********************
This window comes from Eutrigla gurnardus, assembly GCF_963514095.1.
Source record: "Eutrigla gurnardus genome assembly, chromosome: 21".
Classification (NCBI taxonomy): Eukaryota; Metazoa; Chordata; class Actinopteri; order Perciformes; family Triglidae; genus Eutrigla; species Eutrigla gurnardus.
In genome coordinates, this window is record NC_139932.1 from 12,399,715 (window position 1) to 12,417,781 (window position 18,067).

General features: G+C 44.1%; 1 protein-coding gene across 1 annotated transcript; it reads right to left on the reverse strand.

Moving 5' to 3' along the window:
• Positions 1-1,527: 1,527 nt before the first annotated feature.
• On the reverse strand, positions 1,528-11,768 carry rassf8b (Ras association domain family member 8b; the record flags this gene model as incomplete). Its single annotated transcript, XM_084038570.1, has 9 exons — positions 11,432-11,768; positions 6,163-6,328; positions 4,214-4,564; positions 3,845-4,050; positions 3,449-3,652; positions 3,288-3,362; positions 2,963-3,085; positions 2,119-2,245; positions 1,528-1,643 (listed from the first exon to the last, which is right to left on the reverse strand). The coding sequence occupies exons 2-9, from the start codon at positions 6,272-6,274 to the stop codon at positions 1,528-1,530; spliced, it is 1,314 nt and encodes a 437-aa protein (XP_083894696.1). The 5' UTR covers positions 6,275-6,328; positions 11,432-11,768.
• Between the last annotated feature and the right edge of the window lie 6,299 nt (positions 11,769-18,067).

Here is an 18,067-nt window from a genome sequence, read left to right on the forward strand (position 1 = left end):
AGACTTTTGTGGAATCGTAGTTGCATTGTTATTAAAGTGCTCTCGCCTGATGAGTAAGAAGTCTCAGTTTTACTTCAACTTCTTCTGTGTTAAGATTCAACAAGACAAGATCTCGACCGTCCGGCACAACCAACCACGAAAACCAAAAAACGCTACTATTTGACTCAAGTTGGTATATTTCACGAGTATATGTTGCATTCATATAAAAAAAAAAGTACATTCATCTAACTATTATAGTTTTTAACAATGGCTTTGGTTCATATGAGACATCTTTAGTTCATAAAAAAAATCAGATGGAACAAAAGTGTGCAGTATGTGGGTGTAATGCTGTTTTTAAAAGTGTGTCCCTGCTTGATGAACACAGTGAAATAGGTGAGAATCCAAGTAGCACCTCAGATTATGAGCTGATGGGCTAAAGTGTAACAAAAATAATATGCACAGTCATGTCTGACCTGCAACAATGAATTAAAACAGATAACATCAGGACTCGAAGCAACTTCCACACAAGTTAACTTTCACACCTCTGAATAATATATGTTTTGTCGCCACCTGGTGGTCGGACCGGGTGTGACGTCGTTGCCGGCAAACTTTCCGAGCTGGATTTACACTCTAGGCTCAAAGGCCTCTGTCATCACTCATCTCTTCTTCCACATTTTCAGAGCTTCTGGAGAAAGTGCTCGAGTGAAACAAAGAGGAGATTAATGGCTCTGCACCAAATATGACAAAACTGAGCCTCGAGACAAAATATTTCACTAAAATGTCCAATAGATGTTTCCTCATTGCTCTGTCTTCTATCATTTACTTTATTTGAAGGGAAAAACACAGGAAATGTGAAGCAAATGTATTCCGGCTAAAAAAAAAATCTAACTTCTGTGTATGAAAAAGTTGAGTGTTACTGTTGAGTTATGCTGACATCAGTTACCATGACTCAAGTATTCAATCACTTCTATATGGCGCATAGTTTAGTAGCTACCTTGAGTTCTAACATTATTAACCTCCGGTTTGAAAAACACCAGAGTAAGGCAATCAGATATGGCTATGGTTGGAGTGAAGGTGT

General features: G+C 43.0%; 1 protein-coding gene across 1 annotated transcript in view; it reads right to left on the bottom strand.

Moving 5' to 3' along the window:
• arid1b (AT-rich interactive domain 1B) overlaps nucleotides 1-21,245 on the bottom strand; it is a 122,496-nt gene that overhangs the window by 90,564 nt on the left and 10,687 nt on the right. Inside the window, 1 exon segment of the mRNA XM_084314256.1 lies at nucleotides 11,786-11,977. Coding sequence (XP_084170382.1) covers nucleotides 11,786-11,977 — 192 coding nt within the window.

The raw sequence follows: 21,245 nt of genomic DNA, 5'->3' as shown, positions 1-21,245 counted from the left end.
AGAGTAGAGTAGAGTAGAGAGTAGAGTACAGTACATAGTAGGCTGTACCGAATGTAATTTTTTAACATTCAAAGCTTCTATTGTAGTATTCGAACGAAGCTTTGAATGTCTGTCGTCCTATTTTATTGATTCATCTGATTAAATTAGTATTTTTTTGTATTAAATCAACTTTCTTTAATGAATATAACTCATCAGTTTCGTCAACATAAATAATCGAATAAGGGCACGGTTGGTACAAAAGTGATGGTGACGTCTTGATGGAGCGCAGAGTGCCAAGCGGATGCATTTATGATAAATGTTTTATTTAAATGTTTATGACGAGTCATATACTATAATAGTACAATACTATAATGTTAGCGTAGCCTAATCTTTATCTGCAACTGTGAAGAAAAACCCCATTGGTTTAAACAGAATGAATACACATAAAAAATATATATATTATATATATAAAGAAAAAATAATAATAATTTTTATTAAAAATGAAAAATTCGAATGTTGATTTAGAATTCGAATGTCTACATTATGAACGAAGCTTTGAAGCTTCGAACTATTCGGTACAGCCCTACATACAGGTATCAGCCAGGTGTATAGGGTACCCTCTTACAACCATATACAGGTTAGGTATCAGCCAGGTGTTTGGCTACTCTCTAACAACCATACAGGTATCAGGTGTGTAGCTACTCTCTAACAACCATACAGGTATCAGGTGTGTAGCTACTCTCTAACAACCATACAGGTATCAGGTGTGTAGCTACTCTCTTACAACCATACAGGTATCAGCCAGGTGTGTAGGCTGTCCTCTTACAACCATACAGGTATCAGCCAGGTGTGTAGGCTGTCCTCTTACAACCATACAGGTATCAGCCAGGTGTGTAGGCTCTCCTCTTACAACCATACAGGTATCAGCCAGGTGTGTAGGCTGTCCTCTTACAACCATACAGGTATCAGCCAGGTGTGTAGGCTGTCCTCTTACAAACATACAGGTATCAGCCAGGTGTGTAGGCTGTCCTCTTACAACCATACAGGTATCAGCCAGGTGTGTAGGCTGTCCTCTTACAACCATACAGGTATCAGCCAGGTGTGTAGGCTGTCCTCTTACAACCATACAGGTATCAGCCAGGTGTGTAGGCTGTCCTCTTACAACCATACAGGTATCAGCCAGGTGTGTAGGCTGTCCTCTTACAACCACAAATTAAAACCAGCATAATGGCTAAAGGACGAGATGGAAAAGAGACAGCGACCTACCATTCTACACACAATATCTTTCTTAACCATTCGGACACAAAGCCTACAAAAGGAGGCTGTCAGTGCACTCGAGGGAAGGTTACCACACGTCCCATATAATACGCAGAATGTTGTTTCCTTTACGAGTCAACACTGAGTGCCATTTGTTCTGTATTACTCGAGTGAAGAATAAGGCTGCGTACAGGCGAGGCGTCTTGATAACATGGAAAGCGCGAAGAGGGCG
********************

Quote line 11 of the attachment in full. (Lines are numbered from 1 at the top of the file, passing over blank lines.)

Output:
AGACTTTTGTGGAATCGTAGTTGCATTGTTATTAAAGTGCTCTCGCCTGATGAGTAAGAAGTCTCAGTTTTACTTCAACTTCTTCTGTGTTAAGATTCAACAAGACAAGATCTCGACCGTCCGGCACAACCAACCACGAAAACCAAAAAACGCTACTATTTGACTCAAGTTGGTATATTTCACGAGTATATGTTGCATTCATATAAAAAAAAAAGTACATTCATCTAACTATTATAGTTTTTAACAATGGCTTTGGTTCATATGAGACATCTTTAGTTCATAAAAAAAATCAGATGGAACAAAAGTGTGCAGTATGTGGGTGTAATGCTGTTTTTAAAAGTGTGTCCCTGCTTGATGAACACAGTGAAATAGGTGAGAATCCAAGTAGCACCTCAGATTATGAGCTGATGGGCTAAAGTGTAACAAAAATAATATGCACAGTCATGTCTGACCTGCAACAATGAATTAAAACAGATAACATCAGGACTCGAAGCAACTTCCACACAAGTTAACTTTCACACCTCTGAATAATATATGTTTTGTCGCCACCTGGTGGTCGGACCGGGTGTGACGTCGTTGCCGGCAAACTTTCCGAGCTGGATTTACACTCTAGGCTCAAAGGCCTCTGTCATCACTCATCTCTTCTTCCACATTTTCAGAGCTTCTGGAGAAAGTGCTCGAGTGAAACAAAGAGGAGATTAATGGCTCTGCACCAAATATGACAAAACTGAGCCTCGAGACAAAATATTTCACTAAAATGTCCAATAGATGTTTCCTCATTGCTCTGTCTTCTATCATTTACTTTATTTGAAGGGAAAAACACAGGAAATGTGAAGCAAATGTATTCCGGCTAAAAAAAAAATCTAACTTCTGTGTATGAAAAAGTTGAGTGTTACTGTTGAGTTATGCTGACATCAGTTACCATGACTCAAGTATTCAATCACTTCTATATGGCGCATAGTTTAGTAGCTACCTTGAGTTCTAACATTATTAACCTCCGGTTTGAAAAACACCAGAGTAAGGCAATCAGATATGGCTATGGTTGGAGTGAAGGTGT